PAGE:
• Alarms. Have an alarm system that covers the entire restaurant so that everyone can respond to the fire without delay.
  • Fire safety training for employees. Ensure your employees are trained in fire safety and what to do if a fire starts.
  • Have an escape route. Establish a marked evacuation route with multiple exits for both customers and employees. Do practice drills with all staff members, and always maintain clear walkways to ensure fire escapes, exits, and exit signs are bright and unobscured.

2. Slips and Falls

Restaurants are notoriously hectic, especially during the lunch and dinner rush hours. Busy staff are rushing to take orders and serve food, cooks are preparing orders, and bussers are clearing tables. There is more than ample opportunity for dropped food and spilled beverages, which is a recipe for slip-and-fall injuries. Take steps to prevent the risk of your customers or employees falling and being injured with the following tips:

  • Keep floors dry. Clean up spills right away and limit cleaning the floors to times when there aren’t many people in the restaurant. If a floor is wet, place a sign marking the area as a caution for anyone passing by.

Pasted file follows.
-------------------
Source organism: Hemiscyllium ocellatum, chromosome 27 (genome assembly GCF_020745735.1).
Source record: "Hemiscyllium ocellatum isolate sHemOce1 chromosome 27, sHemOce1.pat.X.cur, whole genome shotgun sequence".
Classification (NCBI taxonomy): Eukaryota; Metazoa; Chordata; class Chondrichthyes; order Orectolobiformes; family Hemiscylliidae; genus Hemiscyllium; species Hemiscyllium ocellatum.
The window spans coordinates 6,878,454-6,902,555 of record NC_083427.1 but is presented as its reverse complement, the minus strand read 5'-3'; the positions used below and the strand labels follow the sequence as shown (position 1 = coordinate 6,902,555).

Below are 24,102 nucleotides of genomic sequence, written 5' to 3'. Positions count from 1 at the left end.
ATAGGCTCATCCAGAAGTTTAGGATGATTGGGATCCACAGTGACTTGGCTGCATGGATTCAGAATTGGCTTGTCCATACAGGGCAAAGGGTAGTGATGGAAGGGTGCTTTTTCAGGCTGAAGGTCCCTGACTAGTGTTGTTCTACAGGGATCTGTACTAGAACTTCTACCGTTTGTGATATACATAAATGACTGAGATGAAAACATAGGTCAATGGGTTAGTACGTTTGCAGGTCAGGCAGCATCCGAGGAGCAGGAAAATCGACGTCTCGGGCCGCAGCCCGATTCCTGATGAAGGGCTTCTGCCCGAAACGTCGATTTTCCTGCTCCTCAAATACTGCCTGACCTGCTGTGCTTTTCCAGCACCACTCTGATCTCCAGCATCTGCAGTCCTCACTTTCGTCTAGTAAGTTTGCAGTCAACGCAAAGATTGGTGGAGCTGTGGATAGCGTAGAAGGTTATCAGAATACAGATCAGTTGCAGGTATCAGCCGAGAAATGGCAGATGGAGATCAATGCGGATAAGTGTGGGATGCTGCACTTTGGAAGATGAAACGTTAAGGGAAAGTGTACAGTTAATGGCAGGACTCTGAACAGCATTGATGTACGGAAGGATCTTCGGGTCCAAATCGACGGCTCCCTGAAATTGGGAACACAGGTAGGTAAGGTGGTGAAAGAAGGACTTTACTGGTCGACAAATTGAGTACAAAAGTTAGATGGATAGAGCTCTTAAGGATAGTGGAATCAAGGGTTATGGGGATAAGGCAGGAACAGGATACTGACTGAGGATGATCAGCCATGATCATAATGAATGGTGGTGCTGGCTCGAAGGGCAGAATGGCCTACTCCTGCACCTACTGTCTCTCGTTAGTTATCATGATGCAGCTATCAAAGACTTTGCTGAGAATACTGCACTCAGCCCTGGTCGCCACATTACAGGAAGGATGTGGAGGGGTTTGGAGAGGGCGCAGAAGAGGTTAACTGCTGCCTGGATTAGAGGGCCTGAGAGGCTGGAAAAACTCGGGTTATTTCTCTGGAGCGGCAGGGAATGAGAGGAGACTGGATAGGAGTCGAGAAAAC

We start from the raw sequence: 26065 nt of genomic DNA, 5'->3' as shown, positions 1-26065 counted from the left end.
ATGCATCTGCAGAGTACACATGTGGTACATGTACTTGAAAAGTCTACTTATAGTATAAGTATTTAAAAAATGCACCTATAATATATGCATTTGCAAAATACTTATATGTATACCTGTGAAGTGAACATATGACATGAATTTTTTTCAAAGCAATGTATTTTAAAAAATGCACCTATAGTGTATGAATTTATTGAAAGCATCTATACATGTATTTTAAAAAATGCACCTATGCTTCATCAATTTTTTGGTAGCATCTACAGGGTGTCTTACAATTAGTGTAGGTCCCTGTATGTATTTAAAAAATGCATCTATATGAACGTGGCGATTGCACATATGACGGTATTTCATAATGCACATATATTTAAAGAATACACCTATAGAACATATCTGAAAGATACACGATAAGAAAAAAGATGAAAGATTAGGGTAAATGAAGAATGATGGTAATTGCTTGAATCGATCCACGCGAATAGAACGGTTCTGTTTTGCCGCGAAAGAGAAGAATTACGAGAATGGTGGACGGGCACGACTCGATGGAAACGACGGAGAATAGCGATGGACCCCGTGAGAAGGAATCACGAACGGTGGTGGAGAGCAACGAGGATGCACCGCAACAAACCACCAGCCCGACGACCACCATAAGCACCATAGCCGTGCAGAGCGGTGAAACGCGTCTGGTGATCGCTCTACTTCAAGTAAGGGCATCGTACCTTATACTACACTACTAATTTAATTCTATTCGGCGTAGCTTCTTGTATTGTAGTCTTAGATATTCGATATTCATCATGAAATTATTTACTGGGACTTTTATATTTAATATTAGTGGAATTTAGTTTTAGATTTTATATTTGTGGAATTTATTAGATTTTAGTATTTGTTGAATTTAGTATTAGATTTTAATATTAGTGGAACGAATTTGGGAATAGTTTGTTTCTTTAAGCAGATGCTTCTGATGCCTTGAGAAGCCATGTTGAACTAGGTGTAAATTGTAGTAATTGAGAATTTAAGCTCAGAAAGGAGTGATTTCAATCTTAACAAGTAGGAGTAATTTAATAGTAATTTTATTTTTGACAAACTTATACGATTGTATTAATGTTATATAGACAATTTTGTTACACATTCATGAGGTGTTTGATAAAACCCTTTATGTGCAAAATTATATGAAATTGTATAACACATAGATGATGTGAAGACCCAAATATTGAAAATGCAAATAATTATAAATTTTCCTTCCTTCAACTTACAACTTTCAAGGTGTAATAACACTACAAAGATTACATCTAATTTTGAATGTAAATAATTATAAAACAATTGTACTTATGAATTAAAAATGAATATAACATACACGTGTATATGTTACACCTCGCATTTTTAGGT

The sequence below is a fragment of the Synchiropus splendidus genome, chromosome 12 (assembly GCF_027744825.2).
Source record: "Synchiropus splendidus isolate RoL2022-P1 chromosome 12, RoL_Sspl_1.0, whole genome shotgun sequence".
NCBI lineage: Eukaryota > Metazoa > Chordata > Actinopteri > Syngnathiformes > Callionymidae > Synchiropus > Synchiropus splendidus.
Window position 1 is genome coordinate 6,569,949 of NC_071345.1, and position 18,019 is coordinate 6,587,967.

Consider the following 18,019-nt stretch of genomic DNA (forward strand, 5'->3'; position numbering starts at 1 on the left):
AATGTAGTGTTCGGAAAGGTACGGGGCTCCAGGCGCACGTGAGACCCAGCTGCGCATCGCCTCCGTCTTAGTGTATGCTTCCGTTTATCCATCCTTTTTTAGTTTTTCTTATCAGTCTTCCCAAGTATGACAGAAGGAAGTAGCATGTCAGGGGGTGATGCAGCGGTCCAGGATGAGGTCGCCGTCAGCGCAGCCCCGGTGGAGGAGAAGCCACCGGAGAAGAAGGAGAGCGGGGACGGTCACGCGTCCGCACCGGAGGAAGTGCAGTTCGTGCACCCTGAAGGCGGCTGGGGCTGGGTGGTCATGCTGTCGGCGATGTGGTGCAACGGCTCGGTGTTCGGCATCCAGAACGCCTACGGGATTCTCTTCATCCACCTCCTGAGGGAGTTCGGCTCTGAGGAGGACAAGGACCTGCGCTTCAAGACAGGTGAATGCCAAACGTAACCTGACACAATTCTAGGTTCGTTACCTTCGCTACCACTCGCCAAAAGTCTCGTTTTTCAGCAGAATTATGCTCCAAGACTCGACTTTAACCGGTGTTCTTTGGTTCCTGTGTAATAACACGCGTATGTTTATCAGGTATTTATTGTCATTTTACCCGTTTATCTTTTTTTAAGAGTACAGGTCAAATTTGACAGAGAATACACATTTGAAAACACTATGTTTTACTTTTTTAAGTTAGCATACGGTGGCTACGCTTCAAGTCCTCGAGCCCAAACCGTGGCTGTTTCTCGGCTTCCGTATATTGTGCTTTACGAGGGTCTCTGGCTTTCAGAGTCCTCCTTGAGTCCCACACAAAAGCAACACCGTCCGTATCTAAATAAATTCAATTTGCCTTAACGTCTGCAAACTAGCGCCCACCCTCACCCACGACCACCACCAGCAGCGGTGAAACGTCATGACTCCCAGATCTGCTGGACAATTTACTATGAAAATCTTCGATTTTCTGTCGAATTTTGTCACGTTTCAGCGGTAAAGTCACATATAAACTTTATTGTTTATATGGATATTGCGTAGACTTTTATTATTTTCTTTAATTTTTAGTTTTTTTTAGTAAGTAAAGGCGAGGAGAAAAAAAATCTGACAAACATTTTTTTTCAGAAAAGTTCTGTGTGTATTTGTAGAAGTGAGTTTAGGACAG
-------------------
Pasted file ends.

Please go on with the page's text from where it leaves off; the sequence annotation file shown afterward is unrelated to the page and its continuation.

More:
• Choose the right flooring. Make sure you have slip-resistant flooring.
  • Stay smooth and steady. Reduce height differences between mats, rugs, and flooring surfaces to under one-half inch to avoid trips.
  • Mandate footwear. Insist that your employees wear slip-resistant shoes.
  • Keep on shining. Keep paths, entrances, walkways, and parking lots leading to and around your restaurant well-lit year-round.
  • Be ready for winter. When necessary, clear snow and ice from your restaurant exterior as soon as possible to reduce the chance of falls outside and which create unsafe water puddles on the floor inside.

3. Equipment Breakdowns

We have become so reliant on our technology and equipment, and our businesses run on it. You may not be able to control all equipment breakdowns, but you can take steps to help stop them from happening: